To put the accomplishment into the right light, I will this time compare January-July 2012 to the same period of the year 2008, by far the most excessive year for Greece’s external accounts.
|January – July||July|
|Revenue from abroad|
|Services (e. g. tourism)||19,2||15,1||3,6|
|Total revenue from abroad||38,5||32,8||6,1|
|Services (e. g. tourism)||9,8||7,5||1,0|
|Other expense (e. g. interest)||9,5||4,2||0,5|
|Total expenses abroad||59,9||39,2||5,4|
|Net foreign deficit (current account)||-21,4||-6,4||0,7|
To come to the point, this year’s current account deficit was 70% lower than in the same period of 2008! That is an enormous accomplishment overall!
When looking at details, the message becomes somewhat less euphoric.
Exports in 2012 were only 8% higher than in 2008. When considering that Greece must have become quite a bit more competitive since then and particularly when considering that the Euro now trades significantly lower than in 2008, one would have expected a more significant increase in exports. Here is obviously a lot still do do!
The major factor contributing to the improvement in the current account balance were imports. Even though imports declined “only” 35%, the base in 2008 had been irresponsibly high so that the large decline in nominal terms was the primary reason in the improvement of the current account balance. That decline in imports is largely the result of the recession. It must be feared that imports will “explode” again should the purchasing power return to the economy. This is where structural reforms must counterbalance.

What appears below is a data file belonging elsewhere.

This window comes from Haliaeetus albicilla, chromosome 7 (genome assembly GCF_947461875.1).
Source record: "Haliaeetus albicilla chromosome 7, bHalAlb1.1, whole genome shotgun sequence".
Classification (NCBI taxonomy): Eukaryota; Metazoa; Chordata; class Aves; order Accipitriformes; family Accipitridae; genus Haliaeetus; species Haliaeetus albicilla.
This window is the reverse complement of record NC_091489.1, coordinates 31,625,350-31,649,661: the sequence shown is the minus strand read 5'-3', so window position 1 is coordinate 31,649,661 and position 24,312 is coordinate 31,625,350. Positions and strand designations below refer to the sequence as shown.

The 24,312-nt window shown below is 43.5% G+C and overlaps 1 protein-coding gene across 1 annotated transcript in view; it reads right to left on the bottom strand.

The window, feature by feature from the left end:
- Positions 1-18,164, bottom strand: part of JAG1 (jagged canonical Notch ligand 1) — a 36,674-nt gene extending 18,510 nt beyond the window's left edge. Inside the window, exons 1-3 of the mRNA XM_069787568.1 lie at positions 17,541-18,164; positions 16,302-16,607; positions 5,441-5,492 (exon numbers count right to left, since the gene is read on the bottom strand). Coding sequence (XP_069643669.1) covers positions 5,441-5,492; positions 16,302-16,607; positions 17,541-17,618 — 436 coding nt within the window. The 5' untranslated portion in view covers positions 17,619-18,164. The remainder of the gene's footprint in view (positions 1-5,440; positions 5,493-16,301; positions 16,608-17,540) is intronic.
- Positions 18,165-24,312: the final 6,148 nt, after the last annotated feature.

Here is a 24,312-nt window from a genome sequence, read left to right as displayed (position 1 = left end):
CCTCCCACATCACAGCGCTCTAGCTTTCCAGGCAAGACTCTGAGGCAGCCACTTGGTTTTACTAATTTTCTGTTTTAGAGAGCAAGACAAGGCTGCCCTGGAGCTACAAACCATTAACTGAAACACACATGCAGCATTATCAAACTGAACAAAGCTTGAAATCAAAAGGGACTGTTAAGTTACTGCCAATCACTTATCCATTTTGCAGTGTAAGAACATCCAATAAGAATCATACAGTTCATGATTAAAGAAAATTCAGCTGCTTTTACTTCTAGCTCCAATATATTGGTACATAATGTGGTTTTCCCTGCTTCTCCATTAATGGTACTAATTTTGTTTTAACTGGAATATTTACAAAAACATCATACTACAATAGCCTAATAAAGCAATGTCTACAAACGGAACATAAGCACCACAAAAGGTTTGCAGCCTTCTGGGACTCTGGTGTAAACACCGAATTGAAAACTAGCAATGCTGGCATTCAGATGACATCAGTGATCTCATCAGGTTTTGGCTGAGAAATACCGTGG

It is extremely worrisome to note that, while exports increased by 8%, all other revenue categories (tourism, other income) declined quite significantly. No explanation for the possible cause of that comes to mind. Also, it seems that interest expenses were significantly higher in 2008. Their decline were another important factor in the improvement of the current account balance.
The month of July 2012
The real surprise is that Greece recorded a surplus in the current account for the month of July 2012. The last time this happened was in the month of May 2010.
Actually, if the whole year could be like the month of July, Greece would be a show case for a perfect current account balance: the country showed a large trade deficit because its export base is small but it more than made up for it through services (e. g. tourism). In fact, the suplus in services not only allowed for coverage of all interest payments but also for a surplus!